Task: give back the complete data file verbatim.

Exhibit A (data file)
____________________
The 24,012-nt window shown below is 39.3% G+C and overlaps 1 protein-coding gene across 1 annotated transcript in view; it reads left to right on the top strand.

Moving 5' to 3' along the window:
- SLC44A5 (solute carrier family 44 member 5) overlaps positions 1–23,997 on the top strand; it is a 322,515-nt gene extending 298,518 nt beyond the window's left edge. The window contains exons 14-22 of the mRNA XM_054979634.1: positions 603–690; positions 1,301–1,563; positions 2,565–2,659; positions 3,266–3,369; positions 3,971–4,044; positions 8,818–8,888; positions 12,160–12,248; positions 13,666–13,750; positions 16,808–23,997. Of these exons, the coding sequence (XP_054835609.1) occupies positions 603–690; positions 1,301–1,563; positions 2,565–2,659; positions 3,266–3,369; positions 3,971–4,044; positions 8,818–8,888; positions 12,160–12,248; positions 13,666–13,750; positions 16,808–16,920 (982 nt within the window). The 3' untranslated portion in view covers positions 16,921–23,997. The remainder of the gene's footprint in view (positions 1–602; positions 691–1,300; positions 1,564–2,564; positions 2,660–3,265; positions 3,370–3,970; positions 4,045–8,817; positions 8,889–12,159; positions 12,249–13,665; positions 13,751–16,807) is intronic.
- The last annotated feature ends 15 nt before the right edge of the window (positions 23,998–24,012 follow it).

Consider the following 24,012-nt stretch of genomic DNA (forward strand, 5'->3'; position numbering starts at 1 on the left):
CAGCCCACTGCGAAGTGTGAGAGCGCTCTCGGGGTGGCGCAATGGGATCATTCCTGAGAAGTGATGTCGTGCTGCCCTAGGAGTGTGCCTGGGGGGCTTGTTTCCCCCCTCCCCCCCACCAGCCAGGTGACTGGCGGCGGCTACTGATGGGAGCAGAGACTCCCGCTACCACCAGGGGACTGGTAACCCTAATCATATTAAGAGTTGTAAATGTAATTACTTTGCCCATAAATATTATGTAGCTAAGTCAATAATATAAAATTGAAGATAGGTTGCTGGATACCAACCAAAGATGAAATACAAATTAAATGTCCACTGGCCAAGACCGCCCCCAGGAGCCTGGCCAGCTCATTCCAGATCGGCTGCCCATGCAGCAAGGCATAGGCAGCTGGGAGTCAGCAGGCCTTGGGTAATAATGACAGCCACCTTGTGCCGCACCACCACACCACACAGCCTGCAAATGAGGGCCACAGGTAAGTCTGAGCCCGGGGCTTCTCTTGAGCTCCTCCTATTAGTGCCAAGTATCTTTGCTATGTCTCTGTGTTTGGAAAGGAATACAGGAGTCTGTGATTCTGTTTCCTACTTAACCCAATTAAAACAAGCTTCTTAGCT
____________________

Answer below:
The 24,012-nt window shown below is 39.3% G+C and overlaps 1 protein-coding gene across 1 annotated transcript in view; it reads left to right on the top strand.

Moving 5' to 3' along the window:
- SLC44A5 (solute carrier family 44 member 5) overlaps positions 1–23,997 on the top strand; it is a 322,515-nt gene extending 298,518 nt beyond the window's left edge. The window contains exons 14-22 of the mRNA XM_054979634.1: positions 603–690; positions 1,301–1,563; positions 2,565–2,659; positions 3,266–3,369; positions 3,971–4,044; positions 8,818–8,888; positions 12,160–12,248; positions 13,666–13,750; positions 16,808–23,997. Of these exons, the coding sequence (XP_054835609.1) occupies positions 603–690; positions 1,301–1,563; positions 2,565–2,659; positions 3,266–3,369; positions 3,971–4,044; positions 8,818–8,888; positions 12,160–12,248; positions 13,666–13,750; positions 16,808–16,920 (982 nt within the window). The 3' untranslated portion in view covers positions 16,921–23,997. The remainder of the gene's footprint in view (positions 1–602; positions 691–1,300; positions 1,564–2,564; positions 2,660–3,265; positions 3,370–3,970; positions 4,045–8,817; positions 8,889–12,159; positions 12,249–13,665; positions 13,751–16,807) is intronic.
- The last annotated feature ends 15 nt before the right edge of the window (positions 23,998–24,012 follow it).

Consider the following 24,012-nt stretch of genomic DNA (forward strand, 5'->3'; position numbering starts at 1 on the left):
CAGCCCACTGCGAAGTGTGAGAGCGCTCTCGGGGTGGCGCAATGGGATCATTCCTGAGAAGTGATGTCGTGCTGCCCTAGGAGTGTGCCTGGGGGGCTTGTTTCCCCCCTCCCCCCCACCAGCCAGGTGACTGGCGGCGGCTACTGATGGGAGCAGAGACTCCCGCTACCACCAGGGGACTGGTAACCCTAATCATATTAAGAGTTGTAAATGTAATTACTTTGCCCATAAATATTATGTAGCTAAGTCAATAATATAAAATTGAAGATAGGTTGCTGGATACCAACCAAAGATGAAATACAAATTAAATGTCCACTGGCCAAGACCGCCCCCAGGAGCCTGGCCAGCTCATTCCAGATCGGCTGCCCATGCAGCAAGGCATAGGCAGCTGGGAGTCAGCAGGCCTTGGGTAATAATGACAGCCACCTTGTGCCGCACCACCACACCACACAGCCTGCAAATGAGGGCCACAGGTAAGTCTGAGCCCGGGGCTTCTCTTGAGCTCCTCCTATTAGTGCCAAGTATCTTTGCTATGTCTCTGTGTTTGGAAAGGAATACAGGAGTCTGTGATTCTGTTTCCTACTTAACCCAATTAAAACAAGCTTCTTAGCT